Makar Sankranti is a Hindu harvest festival that falls on a fixed Gregorian date of January 14 every year with an exception of a few years when the festival is celebrated on January 15. Makar Sankranti 2023 will be celebrated on 14th January.
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Other names for Makar Sankranti
The popular Indian festival is celebrated country-wide and is known by different names according to the region. Here’s what Sankranti is called in different parts of India:
- Lohiri (Punjab)
- Pedda Panduga or Sankranti Panduga (Andhra Pradesh)
- Poush sôngkranti (West Bengal)
- Makara Chaula (Odisha)
- Uttarayan (Gujarat)
- Pongal (Tamil Nadu)
- Magha Saaji (Himachal Pradesh)
- Suggi Habba (Karnataka)
- Magh/Bhogali Bihu (Assam)
- Shishur Saenkraat (Kashmir Valley)
- Sakraat (Bihar and Jharkhand)
- Kicheri (UP)
Significance of Makar Sankranti
The harvest festival occurs in January every year when the Sun moves into the Zodiac sign of Makar (Capricorn). Sankranti has a great religious as well as seasonal significance. The festival is dedicated to the Hindu deity of Surya (Sun God) and marks the end of the winter season and the beginning of the spring season with good harvests and lengthier days to spend.
What should be done on Makar Sankranti?
On the auspicious day of Makar Sankranti, most Hindus try to invoke the blessings of the Sun God (Surya) by doing the following:
- Taking a dip in the holy waters of Ganges, Yamuna, Krishna, or Godavari River.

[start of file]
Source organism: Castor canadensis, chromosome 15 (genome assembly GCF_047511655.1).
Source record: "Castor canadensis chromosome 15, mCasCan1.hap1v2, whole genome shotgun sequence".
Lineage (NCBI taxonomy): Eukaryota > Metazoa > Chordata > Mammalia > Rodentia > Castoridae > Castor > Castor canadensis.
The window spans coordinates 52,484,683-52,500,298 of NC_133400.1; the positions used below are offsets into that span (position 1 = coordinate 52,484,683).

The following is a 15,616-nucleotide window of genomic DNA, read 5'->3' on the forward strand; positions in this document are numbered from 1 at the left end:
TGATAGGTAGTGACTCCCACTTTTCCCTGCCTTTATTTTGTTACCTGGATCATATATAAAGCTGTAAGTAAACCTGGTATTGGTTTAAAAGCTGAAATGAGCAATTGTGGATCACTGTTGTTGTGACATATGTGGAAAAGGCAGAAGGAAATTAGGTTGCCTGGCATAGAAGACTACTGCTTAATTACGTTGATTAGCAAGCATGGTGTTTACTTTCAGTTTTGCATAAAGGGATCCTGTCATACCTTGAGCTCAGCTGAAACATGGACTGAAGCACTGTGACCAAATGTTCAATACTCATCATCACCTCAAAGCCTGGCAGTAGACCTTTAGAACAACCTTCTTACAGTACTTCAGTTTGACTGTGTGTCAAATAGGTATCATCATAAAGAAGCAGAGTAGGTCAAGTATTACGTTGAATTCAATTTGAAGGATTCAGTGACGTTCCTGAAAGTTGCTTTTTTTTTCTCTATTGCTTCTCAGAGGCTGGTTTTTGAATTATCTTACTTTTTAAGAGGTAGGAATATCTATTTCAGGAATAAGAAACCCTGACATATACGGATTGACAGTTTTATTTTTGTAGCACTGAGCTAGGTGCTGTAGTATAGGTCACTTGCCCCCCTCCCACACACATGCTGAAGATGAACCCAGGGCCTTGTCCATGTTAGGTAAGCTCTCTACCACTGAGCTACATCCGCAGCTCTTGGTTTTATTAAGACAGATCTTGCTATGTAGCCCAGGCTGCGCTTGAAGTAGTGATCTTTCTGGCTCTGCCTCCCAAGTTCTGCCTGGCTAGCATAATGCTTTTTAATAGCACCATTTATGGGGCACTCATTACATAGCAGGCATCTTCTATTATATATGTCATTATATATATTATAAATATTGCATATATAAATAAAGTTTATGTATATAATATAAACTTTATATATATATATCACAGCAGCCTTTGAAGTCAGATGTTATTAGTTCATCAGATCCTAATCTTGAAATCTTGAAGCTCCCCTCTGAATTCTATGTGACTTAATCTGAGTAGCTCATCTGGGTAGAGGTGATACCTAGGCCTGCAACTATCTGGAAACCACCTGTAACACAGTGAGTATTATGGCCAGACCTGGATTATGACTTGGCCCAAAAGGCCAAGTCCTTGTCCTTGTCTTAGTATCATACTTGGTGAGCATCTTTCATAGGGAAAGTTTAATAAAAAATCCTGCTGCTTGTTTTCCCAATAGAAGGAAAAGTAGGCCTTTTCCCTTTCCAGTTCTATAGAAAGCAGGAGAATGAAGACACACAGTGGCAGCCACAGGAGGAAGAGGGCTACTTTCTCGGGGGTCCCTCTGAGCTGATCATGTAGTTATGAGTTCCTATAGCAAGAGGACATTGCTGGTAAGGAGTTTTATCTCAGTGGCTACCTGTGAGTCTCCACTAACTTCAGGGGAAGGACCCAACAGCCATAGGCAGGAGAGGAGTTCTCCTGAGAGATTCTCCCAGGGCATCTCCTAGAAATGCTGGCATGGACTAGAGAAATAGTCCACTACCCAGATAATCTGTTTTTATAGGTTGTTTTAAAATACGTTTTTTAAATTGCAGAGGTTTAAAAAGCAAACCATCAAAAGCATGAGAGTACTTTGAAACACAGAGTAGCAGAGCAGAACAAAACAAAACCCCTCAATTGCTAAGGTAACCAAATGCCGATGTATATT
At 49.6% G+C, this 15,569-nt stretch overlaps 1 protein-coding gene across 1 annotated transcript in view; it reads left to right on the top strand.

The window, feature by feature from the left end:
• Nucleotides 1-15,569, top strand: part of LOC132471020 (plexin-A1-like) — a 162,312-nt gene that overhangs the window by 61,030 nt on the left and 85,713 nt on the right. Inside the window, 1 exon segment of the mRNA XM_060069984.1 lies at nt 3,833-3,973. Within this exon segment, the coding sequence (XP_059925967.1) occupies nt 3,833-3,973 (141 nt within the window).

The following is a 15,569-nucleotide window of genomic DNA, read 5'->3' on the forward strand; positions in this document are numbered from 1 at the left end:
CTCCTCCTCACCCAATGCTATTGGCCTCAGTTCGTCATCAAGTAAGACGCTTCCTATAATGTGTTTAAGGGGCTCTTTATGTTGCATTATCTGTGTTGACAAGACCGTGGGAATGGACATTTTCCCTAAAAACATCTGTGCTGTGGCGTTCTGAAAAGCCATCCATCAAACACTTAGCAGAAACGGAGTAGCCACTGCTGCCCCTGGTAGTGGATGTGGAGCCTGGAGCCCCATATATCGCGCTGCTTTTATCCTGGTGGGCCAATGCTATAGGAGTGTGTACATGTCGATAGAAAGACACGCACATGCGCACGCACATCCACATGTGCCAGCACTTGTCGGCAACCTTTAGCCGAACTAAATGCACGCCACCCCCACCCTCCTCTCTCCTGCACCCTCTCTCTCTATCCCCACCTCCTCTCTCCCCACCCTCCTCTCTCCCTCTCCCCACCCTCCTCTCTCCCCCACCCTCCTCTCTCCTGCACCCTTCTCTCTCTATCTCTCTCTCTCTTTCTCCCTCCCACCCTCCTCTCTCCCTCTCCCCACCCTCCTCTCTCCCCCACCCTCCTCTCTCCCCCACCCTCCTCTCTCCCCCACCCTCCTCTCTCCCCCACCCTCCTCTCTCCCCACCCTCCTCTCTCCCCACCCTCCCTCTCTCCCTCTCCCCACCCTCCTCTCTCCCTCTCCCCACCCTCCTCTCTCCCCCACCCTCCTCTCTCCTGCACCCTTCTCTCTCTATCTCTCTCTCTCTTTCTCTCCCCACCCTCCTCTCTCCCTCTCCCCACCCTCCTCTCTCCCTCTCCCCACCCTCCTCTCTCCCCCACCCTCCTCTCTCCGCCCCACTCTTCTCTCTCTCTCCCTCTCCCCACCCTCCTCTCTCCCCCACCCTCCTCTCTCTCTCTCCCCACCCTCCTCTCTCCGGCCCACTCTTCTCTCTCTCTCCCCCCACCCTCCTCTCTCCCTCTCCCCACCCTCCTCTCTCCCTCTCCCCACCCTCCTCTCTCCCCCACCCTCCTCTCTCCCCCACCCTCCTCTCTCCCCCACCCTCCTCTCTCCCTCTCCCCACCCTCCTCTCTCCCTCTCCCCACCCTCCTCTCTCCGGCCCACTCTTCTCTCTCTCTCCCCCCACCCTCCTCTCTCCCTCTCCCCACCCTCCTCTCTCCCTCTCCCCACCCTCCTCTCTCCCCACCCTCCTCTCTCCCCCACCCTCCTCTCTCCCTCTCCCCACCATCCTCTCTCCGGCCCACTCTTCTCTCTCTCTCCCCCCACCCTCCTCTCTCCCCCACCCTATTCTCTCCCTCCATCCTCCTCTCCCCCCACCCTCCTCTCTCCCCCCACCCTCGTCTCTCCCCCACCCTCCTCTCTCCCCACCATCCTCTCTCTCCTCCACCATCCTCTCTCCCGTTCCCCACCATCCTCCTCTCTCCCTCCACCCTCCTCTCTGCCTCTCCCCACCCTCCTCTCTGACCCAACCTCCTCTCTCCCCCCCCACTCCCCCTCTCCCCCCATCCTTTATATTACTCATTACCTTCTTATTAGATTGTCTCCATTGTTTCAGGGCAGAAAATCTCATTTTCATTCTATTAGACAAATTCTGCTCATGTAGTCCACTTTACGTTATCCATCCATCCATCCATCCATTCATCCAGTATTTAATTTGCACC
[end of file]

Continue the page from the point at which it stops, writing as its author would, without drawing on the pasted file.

- Performing a Surya Namaskar or sun salutation early in the morning before starting the day.
- Making offerings of cow’s milk in copperware to the Sun God.
People prepare traditional Sankranti dishes and sweets and distribute them to the neighbors. Sankranti food staples include Til Ladoo, Halwa, Puran Poli, Makar Chaula, Payesh, Pinni, and Pongal.
Legend surrounding Makar Sankranti
Legend has it that the Sun God and his son Shani never had good relations of father and son and on the auspicious day of Makar Sankranti, Sun God visits the abode of his son to forgive him. For this reason, this day is also seen by Hindus as a day for forgiving people and forgetting about all the past battles with friends.
How is Sankranti celebrated across India?
The festivities of Makar Sankranti also vary across the country just as the names vary with the regions. Let’s have a look at Sankranti tradition in a few states.
Sankranti in Gujarat:
In the state of Gujarat where the festival is known as Uttarayan, the denizens of the state, both young and old fly kites under the blazing sun to mark the festivities of Makar Sankranti. The popular belief here is that exposure to the hot sun while flying kites on this auspicious day would burn the germs and detoxify the bodies.
Sankranti in Uttar Pradesh and Odisha:
In some states like Uttar Pradesh and Odisha melas or fairs are an integral part of Makar Sankranti. The most famous of the fairs are the Kumbh Mela and the Ganga Sagar Mela.
Sankranti in Andhra Pradesh and Telangana: